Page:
Committing to reconciliation

illustrations courtesy Indigenous and Northern Affairs Canada

illustrations courtesy Indigenous and Northern Affairs Canada

This is the 20th anniversary of the day marked for recognizing and celebrating the unique heritage, diverse cultures and outstanding contributions of Canada’s aboriginal peoples, as well as a chance to reflect on a way forward

As a nation, Canada has always meant to stand for some significant core values – for being just, caring, inclusive and equal – yet what has come to light is “a shared history that has been horrific,” says Robert Joseph, hereditary chief of the Gwawaenuk First Nation. “We’ve realized that we haven’t done enough to live up to our own ideals.”

Still, Joseph sees no reason to despair – on the contrary. “I believe we’ve never seen a moment in our history in Canada where there is so much hope, optimism and commitment to finding a new way of living and moving forward together,” he says. “Canadians across the country are embracing reconciliation like never before.”

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More and more of us recognize we have to do something, we can’t just stay angry and pound the tables.
— Robert Joseph is hereditary chief of the Gwawaenuk First Nation and co-founder of Reconciliation Canada

This shared desire is evident in a recent poll conducted by the Environics Institute, where more than eight in 10 of those surveyed said they believe individual Canadians have a role to play in helping to bring about reconciliation. The findings mirror Joseph’s experiences travelling across the country as co-founder of Reconciliation Canada, a charitable organization dedicated to creating dialogue and revitalizing the relationship of aboriginal peoples and all Canadians.

“I’ve been talking to people of every colour and creed, every socio-economic status, every gender – everyone is interested in the idea of reconciling,” he says. “As a country, this is our deepest and most exciting challenge.”

Joseph believes reconciliation starts within ourselves, then extends to family, community and nation. “We can’t give away reconciliation if we don’t have it on our own lives,” he explains. “No one completely escapes trauma. And if that trauma is unresolved and doesn’t heal, it has consequences and leads to brokenness and despair.”

This is a message that comes from Joseph’s personal experience. “I was in a residential school and I suffered abuse in every form. I came out broken and ended up in addiction,” he says. “When I had no more hope in my life and couldn’t fathom staying in that situation, that’s when I had a vision.”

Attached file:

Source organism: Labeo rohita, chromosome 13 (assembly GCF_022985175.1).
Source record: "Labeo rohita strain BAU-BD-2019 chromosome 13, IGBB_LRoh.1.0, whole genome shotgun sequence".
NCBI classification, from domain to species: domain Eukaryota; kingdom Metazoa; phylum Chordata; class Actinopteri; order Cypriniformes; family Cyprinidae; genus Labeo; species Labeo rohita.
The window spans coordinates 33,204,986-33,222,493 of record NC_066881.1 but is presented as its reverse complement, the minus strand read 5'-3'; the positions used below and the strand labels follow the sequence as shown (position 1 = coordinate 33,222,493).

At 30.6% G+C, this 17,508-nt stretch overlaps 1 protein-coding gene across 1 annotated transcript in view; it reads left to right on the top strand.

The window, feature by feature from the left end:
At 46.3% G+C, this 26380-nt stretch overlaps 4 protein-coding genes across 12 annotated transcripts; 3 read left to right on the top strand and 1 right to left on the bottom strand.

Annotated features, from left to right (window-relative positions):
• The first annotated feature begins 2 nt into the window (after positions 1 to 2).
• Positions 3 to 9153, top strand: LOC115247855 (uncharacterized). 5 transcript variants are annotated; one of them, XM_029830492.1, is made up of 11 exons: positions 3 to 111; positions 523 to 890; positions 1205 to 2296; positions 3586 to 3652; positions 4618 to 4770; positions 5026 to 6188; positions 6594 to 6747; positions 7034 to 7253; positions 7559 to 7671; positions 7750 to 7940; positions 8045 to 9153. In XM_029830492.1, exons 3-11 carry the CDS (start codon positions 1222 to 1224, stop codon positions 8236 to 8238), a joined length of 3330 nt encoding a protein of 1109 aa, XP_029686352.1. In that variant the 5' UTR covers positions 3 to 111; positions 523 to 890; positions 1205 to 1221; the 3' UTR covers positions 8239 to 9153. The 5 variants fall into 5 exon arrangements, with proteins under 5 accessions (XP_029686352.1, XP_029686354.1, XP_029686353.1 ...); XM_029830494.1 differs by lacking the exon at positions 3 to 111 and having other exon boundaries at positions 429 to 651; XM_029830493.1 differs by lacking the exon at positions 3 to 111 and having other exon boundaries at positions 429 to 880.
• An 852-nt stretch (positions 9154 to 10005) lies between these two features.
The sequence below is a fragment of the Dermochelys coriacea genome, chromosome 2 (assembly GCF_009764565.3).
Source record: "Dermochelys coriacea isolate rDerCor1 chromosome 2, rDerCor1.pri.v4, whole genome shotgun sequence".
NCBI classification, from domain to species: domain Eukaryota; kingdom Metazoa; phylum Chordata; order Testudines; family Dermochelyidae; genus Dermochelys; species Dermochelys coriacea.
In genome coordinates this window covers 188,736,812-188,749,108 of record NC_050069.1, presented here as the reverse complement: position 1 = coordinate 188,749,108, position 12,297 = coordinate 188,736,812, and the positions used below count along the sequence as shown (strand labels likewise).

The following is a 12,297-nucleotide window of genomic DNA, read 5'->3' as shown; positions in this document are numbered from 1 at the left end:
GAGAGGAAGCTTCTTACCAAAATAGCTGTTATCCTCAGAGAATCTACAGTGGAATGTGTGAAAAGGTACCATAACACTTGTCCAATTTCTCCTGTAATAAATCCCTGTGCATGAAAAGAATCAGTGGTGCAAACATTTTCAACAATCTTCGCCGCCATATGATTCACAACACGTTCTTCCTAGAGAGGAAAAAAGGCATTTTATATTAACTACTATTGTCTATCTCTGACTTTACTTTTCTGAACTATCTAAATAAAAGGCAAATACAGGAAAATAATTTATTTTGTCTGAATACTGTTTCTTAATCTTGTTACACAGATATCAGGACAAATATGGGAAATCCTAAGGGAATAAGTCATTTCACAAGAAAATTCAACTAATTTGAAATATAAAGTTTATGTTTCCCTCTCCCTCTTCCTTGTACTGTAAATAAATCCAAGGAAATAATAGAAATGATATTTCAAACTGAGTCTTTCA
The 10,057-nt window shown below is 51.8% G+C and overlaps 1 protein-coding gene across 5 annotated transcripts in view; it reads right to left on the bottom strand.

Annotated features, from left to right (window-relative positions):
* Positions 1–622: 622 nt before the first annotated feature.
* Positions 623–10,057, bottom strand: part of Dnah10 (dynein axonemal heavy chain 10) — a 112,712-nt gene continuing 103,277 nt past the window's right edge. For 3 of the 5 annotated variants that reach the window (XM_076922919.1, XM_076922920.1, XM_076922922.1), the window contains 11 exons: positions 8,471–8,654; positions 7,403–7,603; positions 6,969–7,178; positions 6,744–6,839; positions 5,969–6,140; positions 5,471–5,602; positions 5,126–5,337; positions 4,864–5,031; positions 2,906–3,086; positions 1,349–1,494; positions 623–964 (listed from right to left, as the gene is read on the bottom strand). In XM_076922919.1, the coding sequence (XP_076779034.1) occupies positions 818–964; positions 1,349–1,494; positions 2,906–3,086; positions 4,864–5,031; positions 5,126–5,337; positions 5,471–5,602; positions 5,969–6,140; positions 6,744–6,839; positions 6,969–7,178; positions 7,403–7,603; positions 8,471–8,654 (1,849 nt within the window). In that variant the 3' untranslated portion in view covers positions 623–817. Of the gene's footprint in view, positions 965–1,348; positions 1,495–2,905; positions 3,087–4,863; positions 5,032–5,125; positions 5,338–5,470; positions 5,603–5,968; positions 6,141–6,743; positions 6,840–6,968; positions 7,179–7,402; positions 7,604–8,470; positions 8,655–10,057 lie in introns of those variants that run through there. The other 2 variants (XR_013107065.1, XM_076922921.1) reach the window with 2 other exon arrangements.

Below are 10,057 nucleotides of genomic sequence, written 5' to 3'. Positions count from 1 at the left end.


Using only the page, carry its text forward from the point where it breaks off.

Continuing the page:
In his vision, Joseph was told that he was loved, that he was part of creation, he recalls.
“I realized that I had to find a way to forgive myself for my subsequent behaviour – for acting out after residential school.”

With learning to love himself and feeling connected came the desire that everyone, especially children and youth, would have the same opportunity, says Joseph. “We all should have a sense of purpose and feel valued. When we were little, we didn’t get any of that at school – that was a debilitating experience.

“It’s hard to understand why we’ve come so far down the road of separation,” says Joseph, who adds that he is pleased with the progress towards reconciliation that is currently being made. “For example, our prime minister has committed to address all 94 calls to action recommended by the Truth and Reconciliation Commission,” he says.

Additional recent milestones include the government’s promise to implement the United Nations Declaration on the Rights of Indigenous Peoples, the Daniel decision that recognizes Métis and non-status Indians under the jurisdiction of the federal government, and the Canadian Human Rights Tribunal ruling that recommends increasing the funding and support to allow First Nations to deliver their own child welfare, says Joseph.

“All this is going to create a lot of healing in aboriginal communities,” he explains. “From the recognition of the things that have created huge disparities between aboriginal people and others comes a growing willingness to correct them and atone.”

In addition to the commitments of the federal government, Joseph has seen many actions in communities across the country. “We are not going to transform the country unless all of us are engaged. The most important reconciliation will be at home, with our community and neighbours,” he explains. “More and more of us recognize we have to do something, we can’t just stay angry and pound the tables.”

The results will be worth the effort, says Joseph. “When we are reconciled, we will live in a harmonious and peaceful society, have equal access to amenities and share the prosperity and wealth in this great country. When we are reconciled, we will become the country and nation that we have always wanted to be.”